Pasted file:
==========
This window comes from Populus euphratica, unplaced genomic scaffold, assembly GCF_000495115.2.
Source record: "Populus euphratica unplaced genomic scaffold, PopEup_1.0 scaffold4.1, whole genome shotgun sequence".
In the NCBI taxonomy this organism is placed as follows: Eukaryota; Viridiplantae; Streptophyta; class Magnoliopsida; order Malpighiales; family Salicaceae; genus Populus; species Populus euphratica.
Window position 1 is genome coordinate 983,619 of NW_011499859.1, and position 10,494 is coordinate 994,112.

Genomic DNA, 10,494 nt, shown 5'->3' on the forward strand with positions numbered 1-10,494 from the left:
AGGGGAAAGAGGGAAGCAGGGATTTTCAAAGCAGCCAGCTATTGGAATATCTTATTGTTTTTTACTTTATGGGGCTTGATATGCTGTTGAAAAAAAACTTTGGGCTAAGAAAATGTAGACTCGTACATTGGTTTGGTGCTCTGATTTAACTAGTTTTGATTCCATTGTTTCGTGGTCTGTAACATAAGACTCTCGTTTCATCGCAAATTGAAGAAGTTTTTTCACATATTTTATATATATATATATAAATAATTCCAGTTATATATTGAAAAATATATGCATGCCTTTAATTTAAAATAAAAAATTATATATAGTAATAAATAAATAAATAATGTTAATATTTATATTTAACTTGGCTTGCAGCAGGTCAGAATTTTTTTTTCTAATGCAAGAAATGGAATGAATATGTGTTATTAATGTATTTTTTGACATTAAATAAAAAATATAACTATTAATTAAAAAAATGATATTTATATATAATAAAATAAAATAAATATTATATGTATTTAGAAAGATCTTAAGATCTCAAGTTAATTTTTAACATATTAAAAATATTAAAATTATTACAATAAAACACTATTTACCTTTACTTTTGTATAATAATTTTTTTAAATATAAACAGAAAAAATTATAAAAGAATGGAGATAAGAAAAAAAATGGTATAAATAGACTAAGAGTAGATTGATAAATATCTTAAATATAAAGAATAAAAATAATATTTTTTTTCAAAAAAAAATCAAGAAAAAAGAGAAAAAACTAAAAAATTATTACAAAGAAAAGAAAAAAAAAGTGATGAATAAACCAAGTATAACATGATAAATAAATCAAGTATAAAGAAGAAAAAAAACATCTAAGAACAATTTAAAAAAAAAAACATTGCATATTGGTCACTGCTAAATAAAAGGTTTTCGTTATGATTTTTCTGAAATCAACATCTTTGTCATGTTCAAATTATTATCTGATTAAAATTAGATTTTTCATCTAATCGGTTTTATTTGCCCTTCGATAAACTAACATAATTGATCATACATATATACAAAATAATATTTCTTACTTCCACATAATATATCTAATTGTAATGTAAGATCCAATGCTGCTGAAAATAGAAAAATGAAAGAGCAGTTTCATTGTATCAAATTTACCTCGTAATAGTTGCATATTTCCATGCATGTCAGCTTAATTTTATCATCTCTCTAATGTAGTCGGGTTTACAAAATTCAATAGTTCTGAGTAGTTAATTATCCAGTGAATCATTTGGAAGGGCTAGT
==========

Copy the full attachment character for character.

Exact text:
This window comes from Populus euphratica, unplaced genomic scaffold, assembly GCF_000495115.2.
Source record: "Populus euphratica unplaced genomic scaffold, PopEup_1.0 scaffold4.1, whole genome shotgun sequence".
In the NCBI taxonomy this organism is placed as follows: Eukaryota; Viridiplantae; Streptophyta; class Magnoliopsida; order Malpighiales; family Salicaceae; genus Populus; species Populus euphratica.
Window position 1 is genome coordinate 983,619 of NW_011499859.1, and position 10,494 is coordinate 994,112.

Genomic DNA, 10,494 nt, shown 5'->3' on the forward strand with positions numbered 1-10,494 from the left:
AGGGGAAAGAGGGAAGCAGGGATTTTCAAAGCAGCCAGCTATTGGAATATCTTATTGTTTTTTACTTTATGGGGCTTGATATGCTGTTGAAAAAAAACTTTGGGCTAAGAAAATGTAGACTCGTACATTGGTTTGGTGCTCTGATTTAACTAGTTTTGATTCCATTGTTTCGTGGTCTGTAACATAAGACTCTCGTTTCATCGCAAATTGAAGAAGTTTTTTCACATATTTTATATATATATATATAAATAATTCCAGTTATATATTGAAAAATATATGCATGCCTTTAATTTAAAATAAAAAATTATATATAGTAATAAATAAATAAATAATGTTAATATTTATATTTAACTTGGCTTGCAGCAGGTCAGAATTTTTTTTTCTAATGCAAGAAATGGAATGAATATGTGTTATTAATGTATTTTTTGACATTAAATAAAAAATATAACTATTAATTAAAAAAATGATATTTATATATAATAAAATAAAATAAATATTATATGTATTTAGAAAGATCTTAAGATCTCAAGTTAATTTTTAACATATTAAAAATATTAAAATTATTACAATAAAACACTATTTACCTTTACTTTTGTATAATAATTTTTTTAAATATAAACAGAAAAAATTATAAAAGAATGGAGATAAGAAAAAAAATGGTATAAATAGACTAAGAGTAGATTGATAAATATCTTAAATATAAAGAATAAAAATAATATTTTTTTTCAAAAAAAAATCAAGAAAAAAGAGAAAAAACTAAAAAATTATTACAAAGAAAAGAAAAAAAAAGTGATGAATAAACCAAGTATAACATGATAAATAAATCAAGTATAAAGAAGAAAAAAAACATCTAAGAACAATTTAAAAAAAAAAACATTGCATATTGGTCACTGCTAAATAAAAGGTTTTCGTTATGATTTTTCTGAAATCAACATCTTTGTCATGTTCAAATTATTATCTGATTAAAATTAGATTTTTCATCTAATCGGTTTTATTTGCCCTTCGATAAACTAACATAATTGATCATACATATATACAAAATAATATTTCTTACTTCCACATAATATATCTAATTGTAATGTAAGATCCAATGCTGCTGAAAATAGAAAAATGAAAGAGCAGTTTCATTGTATCAAATTTACCTCGTAATAGTTGCATATTTCCATGCATGTCAGCTTAATTTTATCATCTCTCTAATGTAGTCGGGTTTACAAAATTCAATAGTTCTGAGTAGTTAATTATCCAGTGAATCATTTGGAAGGGCTAGT